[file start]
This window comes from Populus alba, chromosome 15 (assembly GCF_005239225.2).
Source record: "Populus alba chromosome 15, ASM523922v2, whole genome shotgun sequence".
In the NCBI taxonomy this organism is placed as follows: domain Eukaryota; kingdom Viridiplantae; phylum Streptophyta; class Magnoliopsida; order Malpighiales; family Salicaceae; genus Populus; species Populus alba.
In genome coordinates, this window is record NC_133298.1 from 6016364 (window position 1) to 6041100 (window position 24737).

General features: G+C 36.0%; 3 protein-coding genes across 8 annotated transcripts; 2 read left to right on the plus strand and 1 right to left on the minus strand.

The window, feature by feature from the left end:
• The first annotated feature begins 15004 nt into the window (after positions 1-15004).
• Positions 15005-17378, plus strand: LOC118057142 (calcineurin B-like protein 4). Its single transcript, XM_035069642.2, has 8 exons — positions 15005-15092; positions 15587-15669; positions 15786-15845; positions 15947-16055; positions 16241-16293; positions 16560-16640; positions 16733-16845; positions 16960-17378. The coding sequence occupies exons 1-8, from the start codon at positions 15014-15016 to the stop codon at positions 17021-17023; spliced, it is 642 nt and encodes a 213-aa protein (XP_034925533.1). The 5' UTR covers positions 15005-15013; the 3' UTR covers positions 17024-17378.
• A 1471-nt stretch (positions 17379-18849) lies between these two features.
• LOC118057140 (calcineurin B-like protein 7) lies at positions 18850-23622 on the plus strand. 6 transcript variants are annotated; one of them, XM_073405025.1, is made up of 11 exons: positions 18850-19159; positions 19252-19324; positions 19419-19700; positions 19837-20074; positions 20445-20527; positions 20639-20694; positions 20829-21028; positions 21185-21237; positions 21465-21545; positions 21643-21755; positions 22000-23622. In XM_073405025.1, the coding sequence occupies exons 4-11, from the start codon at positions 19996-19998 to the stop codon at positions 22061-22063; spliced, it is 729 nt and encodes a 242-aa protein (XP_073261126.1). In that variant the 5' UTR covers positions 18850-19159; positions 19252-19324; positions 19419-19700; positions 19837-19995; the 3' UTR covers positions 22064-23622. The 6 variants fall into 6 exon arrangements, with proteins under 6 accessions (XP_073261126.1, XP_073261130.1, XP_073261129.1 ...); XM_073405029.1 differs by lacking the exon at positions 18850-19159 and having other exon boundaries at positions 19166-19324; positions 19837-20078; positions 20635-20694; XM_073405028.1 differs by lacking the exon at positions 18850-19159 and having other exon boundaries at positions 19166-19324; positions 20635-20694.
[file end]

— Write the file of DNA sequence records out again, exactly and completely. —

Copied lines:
This window comes from Populus alba, chromosome 15 (assembly GCF_005239225.2).
Source record: "Populus alba chromosome 15, ASM523922v2, whole genome shotgun sequence".
In the NCBI taxonomy this organism is placed as follows: domain Eukaryota; kingdom Viridiplantae; phylum Streptophyta; class Magnoliopsida; order Malpighiales; family Salicaceae; genus Populus; species Populus alba.
In genome coordinates, this window is record NC_133298.1 from 6016364 (window position 1) to 6041100 (window position 24737).

General features: G+C 36.0%; 3 protein-coding genes across 8 annotated transcripts; 2 read left to right on the plus strand and 1 right to left on the minus strand.

The window, feature by feature from the left end:
• The first annotated feature begins 15004 nt into the window (after positions 1-15004).
• Positions 15005-17378, plus strand: LOC118057142 (calcineurin B-like protein 4). Its single transcript, XM_035069642.2, has 8 exons — positions 15005-15092; positions 15587-15669; positions 15786-15845; positions 15947-16055; positions 16241-16293; positions 16560-16640; positions 16733-16845; positions 16960-17378. The coding sequence occupies exons 1-8, from the start codon at positions 15014-15016 to the stop codon at positions 17021-17023; spliced, it is 642 nt and encodes a 213-aa protein (XP_034925533.1). The 5' UTR covers positions 15005-15013; the 3' UTR covers positions 17024-17378.
• A 1471-nt stretch (positions 17379-18849) lies between these two features.
• LOC118057140 (calcineurin B-like protein 7) lies at positions 18850-23622 on the plus strand. 6 transcript variants are annotated; one of them, XM_073405025.1, is made up of 11 exons: positions 18850-19159; positions 19252-19324; positions 19419-19700; positions 19837-20074; positions 20445-20527; positions 20639-20694; positions 20829-21028; positions 21185-21237; positions 21465-21545; positions 21643-21755; positions 22000-23622. In XM_073405025.1, the coding sequence occupies exons 4-11, from the start codon at positions 19996-19998 to the stop codon at positions 22061-22063; spliced, it is 729 nt and encodes a 242-aa protein (XP_073261126.1). In that variant the 5' UTR covers positions 18850-19159; positions 19252-19324; positions 19419-19700; positions 19837-19995; the 3' UTR covers positions 22064-23622. The 6 variants fall into 6 exon arrangements, with proteins under 6 accessions (XP_073261126.1, XP_073261130.1, XP_073261129.1 ...); XM_073405029.1 differs by lacking the exon at positions 18850-19159 and having other exon boundaries at positions 19166-19324; positions 19837-20078; positions 20635-20694; XM_073405028.1 differs by lacking the exon at positions 18850-19159 and having other exon boundaries at positions 19166-19324; positions 20635-20694.